Since the influential book The 100-Mile Diet: A Year of Local Eating was published in 2009, the idea of local food has been studied, refined, argued over and embraced. Whatever might be said about local food and the shapes it can take, the concept remains popular and has wide consumer appeal.
“This is not a trend. Local is here to stay,” says Phil Amaral, Territory Manager at Flanagan Foodservice, in defining local.
“The idea of local does have to do with geographic range, but a lot of it also has to do with being a small operation and a smaller business practice with options that aren’t often offered by larger operations. It can be something within a 20 mile radius or a 100 mile radius. It could be all of Ontario.”
Flanagan Foodservice has hundreds of local products currently listed as part of its Our Ontario local food program–from produce, dairy products and cheese, eggs and potatoes to proteins including poultry, beef and pork.
Amaral notes that Flanagan Foodservice features artisanal cheese makers such as Woolwich Dairy. “They make some excellent cheeses, and are about 80 kilometers away from our distribution centre. It’s that kind of tie in that a traditional broadline distributor wouldn’t bring in. The smaller producers offer unique products that we like to be able to share.”
During the summer months especially, when fresh produce is abundant, Amaral says that he thinks of Ontario first and Canada second when it comes to local. His family background gave him a good sense of local food grown and produced in his community. “It’s how I got interested in food, how I was moulded, and the natural way I think about food,” Amaral says.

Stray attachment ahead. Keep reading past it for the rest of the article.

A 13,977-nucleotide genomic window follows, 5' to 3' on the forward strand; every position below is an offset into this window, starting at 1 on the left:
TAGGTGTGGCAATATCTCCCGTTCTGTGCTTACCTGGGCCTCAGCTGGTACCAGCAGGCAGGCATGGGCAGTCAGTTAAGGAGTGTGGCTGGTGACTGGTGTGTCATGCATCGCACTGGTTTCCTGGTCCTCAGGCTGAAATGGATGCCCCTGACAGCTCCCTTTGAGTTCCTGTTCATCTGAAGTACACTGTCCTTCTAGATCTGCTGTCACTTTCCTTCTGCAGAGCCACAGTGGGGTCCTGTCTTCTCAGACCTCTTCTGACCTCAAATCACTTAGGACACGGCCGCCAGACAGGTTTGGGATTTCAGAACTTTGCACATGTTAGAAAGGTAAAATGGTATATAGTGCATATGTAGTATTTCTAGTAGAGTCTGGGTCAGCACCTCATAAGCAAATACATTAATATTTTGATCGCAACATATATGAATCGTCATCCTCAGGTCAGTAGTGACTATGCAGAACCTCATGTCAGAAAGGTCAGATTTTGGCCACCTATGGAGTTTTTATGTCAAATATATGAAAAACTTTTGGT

Eventually, his work as a chef in the restaurant business told him the importance of the movement. “I firmly believe in real food, food that has a story behind it. You know the farm family and perhaps your kids went to school with their kids. It’s that kind of connection that ties things together. It makes sense,” he says.
Economically, it makes sense too. Supporting a local community and its producers and keeping money in the area is a hallmark of local, says Amaral. “And then there is the health aspect. We all know it’s often better for us than something that is picked half ripe from half way across the world and brought here.”
The step to more local ingredients is a small one but perhaps unfamiliar, according to Amaral. He states realistically that the decision can be a positive one when incorporated thoughtfully into a restaurant’s food purchases. “It’s challenging at first, especially when costs are involved and it’s easy to go cheaper with a product from Texas,” he says.
However, once customers see the effort a restaurant has made in choosing local, the pay back can begin—but with informing and promoting.
“Push it. Talk about it. Be proud of it,” Amaral says. “Make sure that there is signage and list the names of the local farms that you are dealing with. Train your staff to understand local and be able to talk about it.”
The current interest in local continues to increase among features that many, many diners look for when making a restaurant choice. They want quality products more than ever; they want to know about the livestock, the feed they are getting and producers’ stewardship of the land. “More customers are asking these questions about local. They’ll support the businesses that are putting in the effort to offer more local ingredients and foods on their menus.”
Finally, Amaral’s experience tells him that passion is what motivates smaller producers and why they care. “That passion can translate into a restaurant and its menu,” he says of the stories about producing local food. “Often, there is not a lot of money to be made for small, local producers. But there is pride that drives their business. These producers believe in their food and they want to improve and get better each day.”